Another option is to hike the Sendero La Batata, or Sweet Potato, Trail. This 6km hike takes us through the forest to a prehistoric cave and its underwater river. This trail explores forests rich with lichens and mosses and lucid pools disrupted only by crashing waterfalls.
We return to Trinidad by mid to late afternoon and before dinner we visit the home and studio of local renowned artist Yudith Vidal.
- ACCOMODATIONS: Casa Particulares
MEALS INCLUDED: Breakfast, Lunch, Dinner
Leaving Trinidad we drive along the Caribbean coast and stop where a small river enters the sea. We take a one mile walk to learn about mangrove ecology, as well as visiting a local farm where we have a chance to learn about the agrarian reform instituted by the revolution in the early 1960’s. Next we visit the Jardin Botanico Cienfuegos to explore this renowned botanical garden with a knowledgeable local guide during a pleasant and easy walking tour. We see some of the over 2000 species of plants in the gardens that were the passion of American sugar baron Edward F. Atkins. He founded the place in 1901 with the idea of introducing new sugarcane varieties, but instead, transplanted tropical trees from around the world. Now, the Jardin Botanico Cienfuegos is one of Cuba’s largest gardens where we have the opportunity to learn about another twist in Cuban history.
With its French flair and Caribbean verve, Cienfuegos is one of Cuba’s most seductive cities. A UNESCO World Heritage Site, the French-colonial town sits on the coast, and visitors are drawn to the glittering waters as well as the eclectic colonial architecture. After lunch we begin our walking tour of Cienfuegos’ urban historic center at Parqué Jose Martí, the site of many of Cienfuegos’ most impressive buildings such as the 19th-century neoclassical Santa Iglesia Catedral de la Purísima Concepción, the French and Italian influenced Tomás Terry theater, and the Palacio del Ayuntamiento. A special People-to-People visit today will be a musical performance with one of the musical groups in town, such as the Cantores de Cienfuegos or the local chamber orchestra.
Then we make our way to the Paseo del Prado lined with colonial buildings and pastel-painted columns. One of the Prado’s most iconic sites is the statue of musician Benny More celebrated as the ‘barbarian of rhythm’.
The Prado becomes the vast waterfront walkway, the Malecón. The walkway not only offers incredible views of the natural harbor; it’s the local gathering spot at night for the town’s youth and lively conversation and music abound. Our walk continues along the narrow isthmus to Punta Gorda, where the quaint charm of 1950s suburbia was built amongst the expansive grandeur of plantation-era manors and culminates at land’s end, where the mansion-turned-restaurant Palacio de Valle graces the point with its resplendent gothic, neo-Moorish, and Venetian style architecture.
We don’t simply see and stroll throughout the day! As we walk we engage with cuentapropistas (self-employed workers) and learn more of Cienfuego’s thriving private economy and the cuentapropistas’ experiences in the prosperous city.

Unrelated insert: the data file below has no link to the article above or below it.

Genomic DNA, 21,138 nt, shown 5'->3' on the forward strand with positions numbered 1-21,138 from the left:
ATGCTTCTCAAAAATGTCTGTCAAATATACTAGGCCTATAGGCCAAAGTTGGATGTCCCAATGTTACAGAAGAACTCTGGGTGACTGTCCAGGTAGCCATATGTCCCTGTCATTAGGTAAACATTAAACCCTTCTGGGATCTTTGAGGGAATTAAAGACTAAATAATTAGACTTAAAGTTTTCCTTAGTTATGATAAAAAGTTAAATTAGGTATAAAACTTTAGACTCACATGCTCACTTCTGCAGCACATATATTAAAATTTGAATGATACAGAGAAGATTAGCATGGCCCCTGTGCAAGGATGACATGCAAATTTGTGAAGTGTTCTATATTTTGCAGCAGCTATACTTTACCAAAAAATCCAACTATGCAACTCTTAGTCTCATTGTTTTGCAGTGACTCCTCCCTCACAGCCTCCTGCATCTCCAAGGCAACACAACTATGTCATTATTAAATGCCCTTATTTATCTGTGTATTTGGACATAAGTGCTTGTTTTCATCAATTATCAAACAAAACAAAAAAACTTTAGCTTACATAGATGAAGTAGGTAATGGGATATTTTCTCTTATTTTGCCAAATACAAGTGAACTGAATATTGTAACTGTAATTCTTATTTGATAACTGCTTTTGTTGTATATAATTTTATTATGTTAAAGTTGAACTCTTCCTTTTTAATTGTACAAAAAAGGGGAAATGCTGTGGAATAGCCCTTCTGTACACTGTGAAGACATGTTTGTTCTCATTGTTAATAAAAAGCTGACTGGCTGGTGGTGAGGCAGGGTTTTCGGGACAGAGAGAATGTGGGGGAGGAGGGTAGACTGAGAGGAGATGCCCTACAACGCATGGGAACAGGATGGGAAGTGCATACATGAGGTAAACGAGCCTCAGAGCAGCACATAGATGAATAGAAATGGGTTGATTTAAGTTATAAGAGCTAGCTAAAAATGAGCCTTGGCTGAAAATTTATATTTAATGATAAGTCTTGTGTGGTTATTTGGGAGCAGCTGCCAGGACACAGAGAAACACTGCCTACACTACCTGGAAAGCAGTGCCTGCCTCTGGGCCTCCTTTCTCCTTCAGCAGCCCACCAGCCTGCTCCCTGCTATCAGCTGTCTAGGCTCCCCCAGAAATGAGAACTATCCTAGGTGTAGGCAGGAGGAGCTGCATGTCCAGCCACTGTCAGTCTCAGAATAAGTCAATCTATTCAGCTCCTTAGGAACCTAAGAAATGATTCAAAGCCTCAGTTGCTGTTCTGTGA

In the late afternoon we offer an optional sea kayak tour of the bay. This is about a one hour paddle with a local Cuban kayak instructor who discusses maritime trade and industry in Cuba among other topics.
- ACCOMODATIONS: Casa Particulares
- MEALS INCLUDED: Breakfast, Lunch, Dinner
We depart Cienfuegos for the 3 hour drive to Havana. Once there, we set off on a walking tour of Havana Vieja, sometimes known as Colonial or Old Habana. We stop for lunch in one of the city’s fine paladars. Rejuvenated we stroll down Obispo Street and visit historic sites of revolution and colonialism such as the Palacio de los Capitanes Generales, the Museo de la Cuidad, the Plaza de Armas, the Plaza de la Catedral, and the Catedral de San Cristóbal de La Habana. As we walk, we learn more of Havana’s turbulent past of plundering privates and affluent colonials as well as the Cubans of today, many who have come to the busy city with hopes for the future.
After an afternoon on our feet, we enjoy a classic car ride to see more of the city including the neighborhoods of Vedado and Miramar. Finally, we relax with a fine dinner at one of Havana’s best paladars. If you want to explore the city’s music scene there are plenty of options after dinner. One is the very hip Fabrica des Artes, where the best of Cuba’s avant-garde art can be experienced. There’s also a couple of jazz clubs and many other options.
- ACCOMODATIONS: Casa Particulares
- MEALS INCLUDED: Breakfast, Lunch, Dinner
We breakfast early and make our way to the airport in time to meet your departing flights. For flights that don’t match up well, we recommend you take a taxi to the airport at your convenience (not included.)
Or, for those wishing to spend more time in Havana, we offer a two-day Havana Extension.
- MEALS INCLUDED: Breakfast
DISCLAIMER: Travel in Cuba requires a flexible attitude. Our days are full, and as required by U.S. law, we have a full-time agenda of Support for the Cuban People activities. Cuba has it’s own beat and things don’t always run on time. The activities and visits listed are not guaranteed but we endeavor to do our best to provide the content intent of this Support for the Cuban People program. Visiting developing countries can be eye-opening and life-changing, and hopefully visiting Cuba is both. Accommodations may not be up to the standards you are used to. Power outages are frequent and while some accommodations have back up power generators, some do not. When there is no power, or for other reasons, sometimes the hot water or air conditioning doesn’t work. We ask all our guests to appreciate the authenticity of your cultural encounters as well as the people, food, culture, and adventures that are exceptional in their difference. Your guides will do their best to make this a fascinating and educational experience however we believe that you also share responsibility to have a flexible, understanding attitude.